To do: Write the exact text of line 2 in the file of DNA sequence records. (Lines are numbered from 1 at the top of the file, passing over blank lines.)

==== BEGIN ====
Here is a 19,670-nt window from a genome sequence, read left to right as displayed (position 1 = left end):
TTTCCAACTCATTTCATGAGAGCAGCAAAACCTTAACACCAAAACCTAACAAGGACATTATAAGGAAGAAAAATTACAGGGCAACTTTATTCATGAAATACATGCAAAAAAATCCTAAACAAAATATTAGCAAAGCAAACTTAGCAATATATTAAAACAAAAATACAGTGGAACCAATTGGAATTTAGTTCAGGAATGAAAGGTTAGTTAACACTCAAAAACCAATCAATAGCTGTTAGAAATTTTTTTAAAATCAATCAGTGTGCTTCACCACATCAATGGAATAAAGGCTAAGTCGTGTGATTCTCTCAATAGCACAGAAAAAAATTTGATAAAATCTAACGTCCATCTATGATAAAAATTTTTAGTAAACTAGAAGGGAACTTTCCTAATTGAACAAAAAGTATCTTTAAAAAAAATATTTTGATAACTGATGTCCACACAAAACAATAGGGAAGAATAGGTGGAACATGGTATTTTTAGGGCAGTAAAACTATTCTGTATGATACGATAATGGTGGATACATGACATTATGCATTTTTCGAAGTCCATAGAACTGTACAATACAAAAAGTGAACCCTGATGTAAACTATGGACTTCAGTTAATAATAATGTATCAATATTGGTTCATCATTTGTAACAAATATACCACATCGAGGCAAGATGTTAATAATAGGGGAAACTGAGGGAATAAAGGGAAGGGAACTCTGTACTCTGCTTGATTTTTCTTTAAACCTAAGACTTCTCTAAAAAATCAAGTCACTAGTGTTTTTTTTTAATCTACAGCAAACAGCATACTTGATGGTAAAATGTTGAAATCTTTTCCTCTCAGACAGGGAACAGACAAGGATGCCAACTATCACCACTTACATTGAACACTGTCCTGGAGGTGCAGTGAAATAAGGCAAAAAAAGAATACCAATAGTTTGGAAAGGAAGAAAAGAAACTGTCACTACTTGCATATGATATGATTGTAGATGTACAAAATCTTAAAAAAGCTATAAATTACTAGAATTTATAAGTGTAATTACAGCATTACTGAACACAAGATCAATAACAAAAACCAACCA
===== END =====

TTTCCAACTCATTTCATGAGAGCAGCAAAACCTTAACACCAAAACCTAACAAGGACATTATAAGGAAGAAAAATTACAGGGCAACTTTATTCATGAAATACATGCAAAAAAATCCTAAACAAAATATTAGCAAAGCAAACTTAGCAATATATTAAAACAAAAATACAGTGGAACCAATTGGAATTTAGTTCAGGAATGAAAGGTTAGTTAACACTCAAAAACCAATCAATAGCTGTTAGAAATTTTTTTAAAATCAATCAGTGTGCTTCACCACATCAATGGAATAAAGGCTAAGTCGTGTGATTCTCTCAATAGCACAGAAAAAAATTTGATAAAATCTAACGTCCATCTATGATAAAAATTTTTAGTAAACTAGAAGGGAACTTTCCTAATTGAACAAAAAGTATCTTTAAAAAAAATATTTTGATAACTGATGTCCACACAAAACAATAGGGAAGAATAGGTGGAACATGGTATTTTTAGGGCAGTAAAACTATTCTGTATGATACGATAATGGTGGATACATGACATTATGCATTTTTCGAAGTCCATAGAACTGTACAATACAAAAAGTGAACCCTGATGTAAACTATGGACTTCAGTTAATAATAATGTATCAATATTGGTTCATCATTTGTAACAAATATACCACATCGAGGCAAGATGTTAATAATAGGGGAAACTGAGGGAATAAAGGGAAGGGAACTCTGTACTCTGCTTGATTTTTCTTTAAACCTAAGACTTCTCTAAAAAATCAAGTCACTAGTGTTTTTTTTTAATCTACAGCAAACAGCATACTTGATGGTAAAATGTTGAAATCTTTTCCTCTCAGACAGGGAACAGACAAGGATGCCAACTATCACCACTTACATTGAACACTGTCCTGGAGGTGCAGTGAAATAAGGCAAAAAAAGAATACCAATAGTTTGGAAAGGAAGAAAAGAAACTGTCACTACTTGCATATGATATGATTGTAGATGTACAAAATCTTAAAAAAGCTATAAATTACTAGAATTTATAAGTGTAATTACAGCATTACTGAACACAAGATCAATAACAAAAACCAACCA